Thomas Friedman has an excellent piece on the successes of nation building in Iraq and why the option of rapidly transferring sovereignty to the Iraqis is a bad idea:
Would the U.S. handing power to an interim Iraqi government really stop the attacks on U.S. forces, Iraqi police, the U.N. and Iraq’s interim leaders? I doubt it. These attackers don’t want Iraqis to rule themselves, these attackers want to rule Iraqis. Why do you think the attackers never identify themselves or their politics? Because they are largely diehard Baathists who want to restore the old order they dominated and will kill anyone in the way. Will the U.N., which has basically left Iraq, not flee again when its officials get attacked again — which will happen even after Iraqis have sovereignty? Could the Iraqi Governing Council agree now on who should lead an interim government? Will the Europeans really pony up troops and billions of dollars for Iraq, if the U.S. hands the keys to an Iraqi interim government? Will the U.S. public want to stay involved then, as is needed?
Until we are sure these questions can be answered, without Iraq spinning out of control, I’d stick with the status quo as the least bad option — in part because genuine sovereignty means running your own affairs and the U.S. has already done more to build that at the grass roots than most people realize.
Friedman goes on to give examples of such grass-roots democratic organization:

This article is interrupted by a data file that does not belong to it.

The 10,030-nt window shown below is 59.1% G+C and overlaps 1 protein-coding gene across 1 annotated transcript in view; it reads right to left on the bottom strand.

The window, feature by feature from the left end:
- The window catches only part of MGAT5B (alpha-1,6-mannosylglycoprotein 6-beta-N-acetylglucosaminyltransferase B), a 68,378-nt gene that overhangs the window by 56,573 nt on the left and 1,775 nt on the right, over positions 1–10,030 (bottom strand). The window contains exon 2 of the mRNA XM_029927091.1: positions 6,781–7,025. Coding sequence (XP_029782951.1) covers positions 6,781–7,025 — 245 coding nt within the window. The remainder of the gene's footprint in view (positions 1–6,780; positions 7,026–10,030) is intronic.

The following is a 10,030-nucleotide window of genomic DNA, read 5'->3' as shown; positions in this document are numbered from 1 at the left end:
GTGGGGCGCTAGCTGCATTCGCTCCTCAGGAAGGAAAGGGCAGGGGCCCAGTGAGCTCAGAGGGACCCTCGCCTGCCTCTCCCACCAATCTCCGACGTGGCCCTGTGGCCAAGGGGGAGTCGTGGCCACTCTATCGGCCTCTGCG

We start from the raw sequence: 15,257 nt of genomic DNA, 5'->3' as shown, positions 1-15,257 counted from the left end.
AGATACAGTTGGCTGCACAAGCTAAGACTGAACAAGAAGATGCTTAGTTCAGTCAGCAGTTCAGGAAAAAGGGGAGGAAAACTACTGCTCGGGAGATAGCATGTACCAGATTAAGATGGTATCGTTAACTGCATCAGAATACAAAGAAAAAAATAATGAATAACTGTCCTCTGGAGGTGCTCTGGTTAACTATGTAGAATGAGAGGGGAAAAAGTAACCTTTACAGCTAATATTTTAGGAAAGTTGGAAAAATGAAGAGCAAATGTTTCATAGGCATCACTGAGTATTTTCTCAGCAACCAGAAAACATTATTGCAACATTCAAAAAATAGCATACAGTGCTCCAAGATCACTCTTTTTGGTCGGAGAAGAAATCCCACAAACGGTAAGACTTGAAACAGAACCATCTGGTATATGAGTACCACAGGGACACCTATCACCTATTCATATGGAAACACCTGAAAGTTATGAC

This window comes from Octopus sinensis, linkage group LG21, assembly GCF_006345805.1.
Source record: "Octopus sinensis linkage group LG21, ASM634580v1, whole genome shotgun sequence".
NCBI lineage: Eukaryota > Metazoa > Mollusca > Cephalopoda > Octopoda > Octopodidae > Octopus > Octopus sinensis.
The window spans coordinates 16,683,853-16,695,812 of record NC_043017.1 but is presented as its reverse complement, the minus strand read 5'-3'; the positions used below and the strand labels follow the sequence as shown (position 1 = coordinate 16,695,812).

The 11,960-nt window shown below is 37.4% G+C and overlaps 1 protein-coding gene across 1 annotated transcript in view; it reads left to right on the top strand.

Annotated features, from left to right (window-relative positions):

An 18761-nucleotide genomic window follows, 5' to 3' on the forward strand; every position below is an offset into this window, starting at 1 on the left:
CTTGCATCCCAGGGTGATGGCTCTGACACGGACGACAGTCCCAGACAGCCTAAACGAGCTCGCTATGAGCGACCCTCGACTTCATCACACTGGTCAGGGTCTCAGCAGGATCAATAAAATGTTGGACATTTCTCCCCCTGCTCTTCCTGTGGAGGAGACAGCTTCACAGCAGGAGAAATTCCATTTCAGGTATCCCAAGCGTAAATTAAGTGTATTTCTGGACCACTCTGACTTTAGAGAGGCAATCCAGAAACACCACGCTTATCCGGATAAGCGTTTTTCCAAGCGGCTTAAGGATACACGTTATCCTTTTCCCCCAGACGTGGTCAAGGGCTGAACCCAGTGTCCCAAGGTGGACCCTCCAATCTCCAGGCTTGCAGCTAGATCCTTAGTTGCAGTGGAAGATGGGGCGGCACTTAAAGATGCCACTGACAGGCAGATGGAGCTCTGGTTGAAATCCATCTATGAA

I spoke the other day with Amal Rassam, an Iraqi-American anthropologist, who has been spearheading this effort. Since April, U.S. Army officers and Ms. Rassam’s teams from RTI International, an NGO, have gone out to all 88 neighborhoods of Baghdad, met with local leaders and helped them organize, through informal voting, 88 “interim advisory councils.” Then the 88 councils elected nine district councils, and the nine district councils elected an interim 37-member Baghdad city council. For the first time ever, a popularly based city council, including women, is demanding to set budgets, set priorities and decide who will police their neighborhoods, and is making the city’s managers accountable to them.
Similar town councils have been set up all over Iraq. U.S. and British teams have been schooling the Iraqi councils in how to hold a meeting, set an agenda, take a vote and lobby. They have also provided seed money for women’s groups and all sorts of other civil society organizations that Iraqis are scrambling to start. They have not unearthed any W.M.D., but they have unearthed a lot of aspiring Iraqi democrats.
Indeed, civil society is the foundation on which democracy rests. You can’t have Congresses and Parliaments unless you have democratic and vibrant school boards, city councils, and local leaders. Those small units of government are crucial to having a system in which power is diffused as a crucial bulwark against centralized tyranny. In Iraq today, those efforts are already well underway and have already begun to bear fruit throughout the country.
Iraq is on its way to democracy. It is a slow and difficult process, and there will be setbacks, but the rewards more than justify the risks.